If you enjoy aggressive decks, then Embercleave is one of the sweetest cards to build around in Standard. To take maximum advantage of the equipment, it makes sense to pair it with a high-power creature like Rotting Regisaur and to exploit its card type with Tournament Grounds and Acclaimed Contender. Accordingly, Mardu Knights is where Embercleave truly shines.
While testing for Grand Prix Oklahoma earlier this month, I went 16-4 with Mardu Knights on MTG Arena (mostly in Platinum and Diamond). My latest list is inspired by the deck that Ken Yukuhiro took to the Top 8 of Mythic Championship V.
2 Swamp (339) 4 Blood Crypt 4 Godless Shrine 4 Sacred Foundry 4 Tournament Grounds 4 Mountain (343) 1 Castle Embereth 1 Castle Locthwain 4 Knight of the Ebon Legion 4 Fervent Champion 4 Venerable Knight 4 Blacklance Paragon 4 Stormfist Crusader 4 Inspiring Veteran 4 Rotting Regisaur 4 Acclaimed Contender 4 Embercleave Sideboard 3 Epic Downfall 2 Noxious Grasp 2 Unchained Berserker 2 Embereth Shieldbreaker/Battle Display 2 Drill Bit 1 Steelclaw Lance 1 Order of Midnight/Alter Fate 1 Angrath, Captain of Chaos 1 Swamp (339)
4 Acclaimed Contender (ELD) 1
4 Blood Crypt (RNA) 245
4 Godless Shrine (RNA) 248
4 Sacred Foundry (GRN) 254
4 Tournament Grounds (ELD) 248
4 Mountain (XLN) 272
1 Castle Embereth (ELD) 239
2 Swamp (XLN) 268
1 Castle Locthwain (ELD) 241
4 Knight of the Ebon Legion (M20) 105
4 Fervent Champion (ELD) 124
4 Venerable Knight (ELD) 35
4 Blacklance Paragon (ELD) 79
4 Stormfist Crusader (ELD) 203
4 Inspiring Veteran (ELD) 194
4 Rotting Regisaur (M20) 111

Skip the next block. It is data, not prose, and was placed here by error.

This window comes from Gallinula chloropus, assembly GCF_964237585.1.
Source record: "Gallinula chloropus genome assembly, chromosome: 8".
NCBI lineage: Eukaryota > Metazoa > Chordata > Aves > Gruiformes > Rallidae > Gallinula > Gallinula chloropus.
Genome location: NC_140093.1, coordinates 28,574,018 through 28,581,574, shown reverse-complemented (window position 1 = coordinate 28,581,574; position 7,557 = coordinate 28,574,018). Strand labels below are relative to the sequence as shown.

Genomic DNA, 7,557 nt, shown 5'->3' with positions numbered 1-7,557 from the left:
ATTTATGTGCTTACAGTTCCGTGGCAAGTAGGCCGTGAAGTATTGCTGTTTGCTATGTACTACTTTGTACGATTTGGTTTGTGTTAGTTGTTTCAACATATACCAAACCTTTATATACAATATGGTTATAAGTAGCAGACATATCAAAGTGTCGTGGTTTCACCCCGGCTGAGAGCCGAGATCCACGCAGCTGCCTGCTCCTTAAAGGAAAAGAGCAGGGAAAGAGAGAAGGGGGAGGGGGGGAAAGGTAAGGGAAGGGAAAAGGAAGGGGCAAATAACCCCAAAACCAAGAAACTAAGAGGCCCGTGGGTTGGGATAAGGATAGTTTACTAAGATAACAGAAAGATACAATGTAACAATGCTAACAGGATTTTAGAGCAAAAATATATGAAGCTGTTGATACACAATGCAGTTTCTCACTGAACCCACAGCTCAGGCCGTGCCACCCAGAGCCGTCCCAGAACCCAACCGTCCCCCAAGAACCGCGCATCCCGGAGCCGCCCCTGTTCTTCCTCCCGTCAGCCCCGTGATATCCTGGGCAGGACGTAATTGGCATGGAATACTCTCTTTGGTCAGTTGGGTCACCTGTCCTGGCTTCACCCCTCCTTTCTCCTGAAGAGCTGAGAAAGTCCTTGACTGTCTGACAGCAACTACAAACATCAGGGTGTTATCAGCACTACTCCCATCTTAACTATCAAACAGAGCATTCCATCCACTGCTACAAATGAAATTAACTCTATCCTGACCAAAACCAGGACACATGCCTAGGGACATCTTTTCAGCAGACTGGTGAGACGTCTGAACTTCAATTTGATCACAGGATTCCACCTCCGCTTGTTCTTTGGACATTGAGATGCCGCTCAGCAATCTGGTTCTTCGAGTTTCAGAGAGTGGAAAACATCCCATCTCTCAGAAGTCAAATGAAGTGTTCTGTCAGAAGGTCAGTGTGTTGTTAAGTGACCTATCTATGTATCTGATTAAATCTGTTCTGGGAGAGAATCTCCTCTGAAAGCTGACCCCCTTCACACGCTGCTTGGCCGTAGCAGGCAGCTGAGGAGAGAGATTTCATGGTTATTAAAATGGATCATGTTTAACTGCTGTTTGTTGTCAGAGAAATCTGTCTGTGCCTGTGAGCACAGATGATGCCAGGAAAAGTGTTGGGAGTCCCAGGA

4 Embercleave (ELD) 120
3 Epic Downfall (ELD) 85
2 Noxious Grasp (M20) 110
2 Unchained Berserker (M20) 164
2 Embereth Shieldbreaker (ELD) 122
2 Drill Bit (RNA) 73
1 Steelclaw Lance (ELD) 202
1 Order of Midnight (ELD) 99
1 Angrath, Captain of Chaos (WAR) 227
1 Swamp (XLN) 268
Compared to Yukuhiro’s build, I cut Steelclaw Lance for Venerable Knight to lower the curve, and I cut Rimrock Knight for Stormfist Crusader because having too many one-toughness creatures is a liability against Cauldron Familiar. I also made some tweaks to the mana base and the sideboard.
The game plan is simple. Every creature effectively acts like a Llanowar Elves for Embercleave, and eventually you connect with a huge double-striking, trampling creature (preferably a Dinosaur for the easy turn four kill).
Why Mardu Knights Over Rakdos Knights?
Willy Edel has championed Rakdos Knights in November, and that’s a viable deck too. In fact, I also went 16-4 with Willy’s most recent decklist and sideboard plans on MTG Arena earlier this month (mostly in Platinum and Diamond). And Connor Cole made Top 8 at Grand Prix Oklahoma with his take on Rakdos Knights. Still, I preferred Mardu because it has the better mana base.
This may sound weird, because normally, adding a color tends to make your mana worse, but Tournament Grounds and shock duals change the equation. Indeed, I have as many white sources for a turn-one Venerable Knight as the number of black sources Connor has for a turn-one Gutterbones in his Rakdos list. But I have far more red sources for Embercleave or Fervent Champion than either Willy or Connor have. Both of them had 14 red sources for Embercleave, which won’t allow you to cast Embercleave on turn three or turn four consistently enough. I have 17, and that’s a big difference for the key card of the deck.